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U.S. Looking For 'Middle Ground' On Pakistani Guidelines


U.S. Deputy Secretary of State Tom Nides (left) speaks with Pakistani Foreign Minister Hina Rabbani Khar during a meeting in Islamabad on April 4.

U.S. Deputy Secretary of State Tom Nides (left) speaks with Pakistani Foreign Minister Hina Rabbani Khar during a meeting in Islamabad on April 4.

The United States says it is looking to "find a middle ground" with Pakistan concerning new guidelines for relations with Washington that have been approved by lawmakers in Islamabad.

U.S. State Department spokesman Mark Toner said Washington is ready to "engage" with Pakistan on the guidelines and is "willing to address their concerns going forward and find a middle ground."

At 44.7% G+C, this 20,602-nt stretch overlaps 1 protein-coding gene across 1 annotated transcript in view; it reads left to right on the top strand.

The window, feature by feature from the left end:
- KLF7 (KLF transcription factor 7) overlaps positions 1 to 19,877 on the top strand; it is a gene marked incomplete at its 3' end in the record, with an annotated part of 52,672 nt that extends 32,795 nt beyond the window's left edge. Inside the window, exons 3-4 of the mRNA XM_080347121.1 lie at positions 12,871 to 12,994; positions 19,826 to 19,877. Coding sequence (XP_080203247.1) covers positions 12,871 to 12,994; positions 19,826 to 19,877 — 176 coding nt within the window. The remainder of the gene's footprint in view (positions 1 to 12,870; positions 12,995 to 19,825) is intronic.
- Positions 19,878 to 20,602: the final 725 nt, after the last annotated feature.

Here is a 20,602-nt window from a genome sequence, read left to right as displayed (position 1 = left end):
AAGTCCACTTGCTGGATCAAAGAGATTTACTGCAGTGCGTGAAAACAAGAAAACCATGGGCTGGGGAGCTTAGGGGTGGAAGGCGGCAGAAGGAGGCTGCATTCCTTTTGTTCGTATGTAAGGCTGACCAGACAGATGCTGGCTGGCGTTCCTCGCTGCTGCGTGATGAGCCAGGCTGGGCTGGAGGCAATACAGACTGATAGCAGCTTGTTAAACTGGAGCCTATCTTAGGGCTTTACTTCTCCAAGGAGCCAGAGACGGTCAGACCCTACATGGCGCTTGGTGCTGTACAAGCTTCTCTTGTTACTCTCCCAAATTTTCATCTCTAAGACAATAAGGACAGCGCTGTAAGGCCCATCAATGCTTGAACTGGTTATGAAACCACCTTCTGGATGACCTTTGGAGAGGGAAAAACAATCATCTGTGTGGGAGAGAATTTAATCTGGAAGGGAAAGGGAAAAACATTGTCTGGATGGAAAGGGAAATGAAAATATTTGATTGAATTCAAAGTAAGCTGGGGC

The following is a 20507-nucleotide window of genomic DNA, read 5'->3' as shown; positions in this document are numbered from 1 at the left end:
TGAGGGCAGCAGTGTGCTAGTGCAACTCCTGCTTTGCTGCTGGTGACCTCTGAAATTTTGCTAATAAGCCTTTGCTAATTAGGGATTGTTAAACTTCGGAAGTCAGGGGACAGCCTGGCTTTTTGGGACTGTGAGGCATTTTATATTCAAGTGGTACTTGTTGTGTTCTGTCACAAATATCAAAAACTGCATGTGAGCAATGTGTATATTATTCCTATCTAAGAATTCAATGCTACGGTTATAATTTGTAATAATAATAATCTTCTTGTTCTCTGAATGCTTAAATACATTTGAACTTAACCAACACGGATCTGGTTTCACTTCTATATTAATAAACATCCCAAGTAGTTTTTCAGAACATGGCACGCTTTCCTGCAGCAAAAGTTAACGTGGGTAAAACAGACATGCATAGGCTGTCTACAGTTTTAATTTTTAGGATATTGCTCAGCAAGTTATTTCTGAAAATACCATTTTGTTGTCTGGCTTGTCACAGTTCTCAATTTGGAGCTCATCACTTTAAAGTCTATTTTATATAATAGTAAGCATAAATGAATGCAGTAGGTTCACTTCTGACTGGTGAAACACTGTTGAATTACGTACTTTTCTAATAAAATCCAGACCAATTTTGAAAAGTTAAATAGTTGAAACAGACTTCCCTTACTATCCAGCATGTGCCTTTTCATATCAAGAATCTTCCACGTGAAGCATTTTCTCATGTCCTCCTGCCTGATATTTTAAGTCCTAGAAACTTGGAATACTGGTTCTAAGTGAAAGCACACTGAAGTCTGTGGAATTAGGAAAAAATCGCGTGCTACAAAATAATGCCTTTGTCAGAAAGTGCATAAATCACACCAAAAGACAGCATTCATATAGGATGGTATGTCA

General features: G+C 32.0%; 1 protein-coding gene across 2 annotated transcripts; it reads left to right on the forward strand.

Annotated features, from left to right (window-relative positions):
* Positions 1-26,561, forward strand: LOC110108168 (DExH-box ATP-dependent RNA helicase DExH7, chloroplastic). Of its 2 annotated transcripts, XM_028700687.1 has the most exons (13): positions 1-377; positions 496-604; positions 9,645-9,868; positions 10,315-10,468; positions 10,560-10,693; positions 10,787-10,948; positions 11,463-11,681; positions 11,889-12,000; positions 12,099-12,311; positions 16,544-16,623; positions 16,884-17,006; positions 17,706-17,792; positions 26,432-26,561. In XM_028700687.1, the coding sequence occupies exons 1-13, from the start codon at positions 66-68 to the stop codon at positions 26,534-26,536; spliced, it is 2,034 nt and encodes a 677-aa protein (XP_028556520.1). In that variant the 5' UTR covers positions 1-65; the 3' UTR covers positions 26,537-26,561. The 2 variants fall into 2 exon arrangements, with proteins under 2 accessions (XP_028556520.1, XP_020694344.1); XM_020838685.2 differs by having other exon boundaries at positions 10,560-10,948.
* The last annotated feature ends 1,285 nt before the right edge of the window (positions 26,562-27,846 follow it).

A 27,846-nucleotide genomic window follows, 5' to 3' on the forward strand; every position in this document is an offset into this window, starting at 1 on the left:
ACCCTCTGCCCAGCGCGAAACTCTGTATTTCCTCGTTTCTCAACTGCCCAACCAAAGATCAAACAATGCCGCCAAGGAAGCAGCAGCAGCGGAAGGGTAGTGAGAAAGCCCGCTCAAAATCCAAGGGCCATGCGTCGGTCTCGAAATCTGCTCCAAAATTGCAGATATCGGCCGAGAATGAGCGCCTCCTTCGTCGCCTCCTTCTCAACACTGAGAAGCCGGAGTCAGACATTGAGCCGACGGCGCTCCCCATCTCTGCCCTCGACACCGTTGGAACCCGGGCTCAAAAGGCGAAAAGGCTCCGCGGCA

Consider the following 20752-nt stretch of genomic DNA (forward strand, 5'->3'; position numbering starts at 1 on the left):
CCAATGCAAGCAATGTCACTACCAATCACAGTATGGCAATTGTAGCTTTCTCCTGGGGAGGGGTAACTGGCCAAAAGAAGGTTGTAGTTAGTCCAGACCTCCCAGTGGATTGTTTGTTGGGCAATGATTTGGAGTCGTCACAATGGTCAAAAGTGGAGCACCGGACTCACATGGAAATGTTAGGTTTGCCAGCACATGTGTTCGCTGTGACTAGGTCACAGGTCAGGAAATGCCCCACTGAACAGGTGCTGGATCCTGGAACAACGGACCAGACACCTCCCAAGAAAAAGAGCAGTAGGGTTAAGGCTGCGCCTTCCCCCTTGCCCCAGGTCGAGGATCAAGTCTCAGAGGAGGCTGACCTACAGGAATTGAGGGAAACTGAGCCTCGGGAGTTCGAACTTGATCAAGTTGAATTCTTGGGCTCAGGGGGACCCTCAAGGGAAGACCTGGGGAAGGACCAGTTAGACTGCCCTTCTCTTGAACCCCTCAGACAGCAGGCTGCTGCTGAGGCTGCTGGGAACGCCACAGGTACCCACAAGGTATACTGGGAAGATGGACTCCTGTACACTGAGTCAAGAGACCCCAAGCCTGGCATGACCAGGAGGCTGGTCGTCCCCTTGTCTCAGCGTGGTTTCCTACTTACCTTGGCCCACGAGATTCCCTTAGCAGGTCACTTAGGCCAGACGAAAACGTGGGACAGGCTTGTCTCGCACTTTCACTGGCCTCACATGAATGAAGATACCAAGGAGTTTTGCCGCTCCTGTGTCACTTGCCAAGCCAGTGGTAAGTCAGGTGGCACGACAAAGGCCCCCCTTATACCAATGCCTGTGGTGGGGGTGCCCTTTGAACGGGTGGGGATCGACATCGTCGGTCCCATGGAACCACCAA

Pakistan's parliament on April 12 unanimously backed the guidelines, which include an end to drone strikes against militants on Pakistani territory and a ban on transporting weapons and ammunition through Pakistan.

The guidelines could also lead to reopening transportation routes into Afghanistan for the U.S. and NATO forces.

Prime Minister Yusuf Raza Gilani told parliament his government is ready to implement the guidelines in "letter and spirit."

Based on reporting by RFE/RL and AP
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